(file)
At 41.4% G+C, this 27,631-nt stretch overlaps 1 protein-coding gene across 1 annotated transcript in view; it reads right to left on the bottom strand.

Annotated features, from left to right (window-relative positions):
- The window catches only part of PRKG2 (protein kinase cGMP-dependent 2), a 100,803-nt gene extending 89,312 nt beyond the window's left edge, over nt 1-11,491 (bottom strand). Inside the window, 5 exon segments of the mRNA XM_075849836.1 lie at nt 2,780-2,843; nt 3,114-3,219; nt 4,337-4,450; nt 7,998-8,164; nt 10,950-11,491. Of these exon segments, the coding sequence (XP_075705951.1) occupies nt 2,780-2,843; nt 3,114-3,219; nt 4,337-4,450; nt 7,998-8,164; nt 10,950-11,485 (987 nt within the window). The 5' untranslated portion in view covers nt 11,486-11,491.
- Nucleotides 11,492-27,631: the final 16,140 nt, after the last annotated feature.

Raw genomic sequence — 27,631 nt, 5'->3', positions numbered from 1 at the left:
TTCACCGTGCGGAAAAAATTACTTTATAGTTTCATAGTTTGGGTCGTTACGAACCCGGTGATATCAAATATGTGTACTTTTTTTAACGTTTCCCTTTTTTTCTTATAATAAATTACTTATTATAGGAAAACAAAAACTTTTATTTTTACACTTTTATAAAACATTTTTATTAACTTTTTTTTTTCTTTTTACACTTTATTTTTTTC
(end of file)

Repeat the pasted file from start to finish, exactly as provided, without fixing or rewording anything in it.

At 41.4% G+C, this 27,631-nt stretch overlaps 1 protein-coding gene across 1 annotated transcript in view; it reads right to left on the bottom strand.

Annotated features, from left to right (window-relative positions):
- The window catches only part of PRKG2 (protein kinase cGMP-dependent 2), a 100,803-nt gene extending 89,312 nt beyond the window's left edge, over nt 1-11,491 (bottom strand). Inside the window, 5 exon segments of the mRNA XM_075849836.1 lie at nt 2,780-2,843; nt 3,114-3,219; nt 4,337-4,450; nt 7,998-8,164; nt 10,950-11,491. Of these exon segments, the coding sequence (XP_075705951.1) occupies nt 2,780-2,843; nt 3,114-3,219; nt 4,337-4,450; nt 7,998-8,164; nt 10,950-11,485 (987 nt within the window). The 5' untranslated portion in view covers nt 11,486-11,491.
- Nucleotides 11,492-27,631: the final 16,140 nt, after the last annotated feature.

Raw genomic sequence — 27,631 nt, 5'->3', positions numbered from 1 at the left:
TTCACCGTGCGGAAAAAATTACTTTATAGTTTCATAGTTTGGGTCGTTACGAACCCGGTGATATCAAATATGTGTACTTTTTTTAACGTTTCCCTTTTTTTCTTATAATAAATTACTTATTATAGGAAAACAAAAACTTTTATTTTTACACTTTTATAAAACATTTTTATTAACTTTTTTTTTTCTTTTTACACTTTATTTTTTTC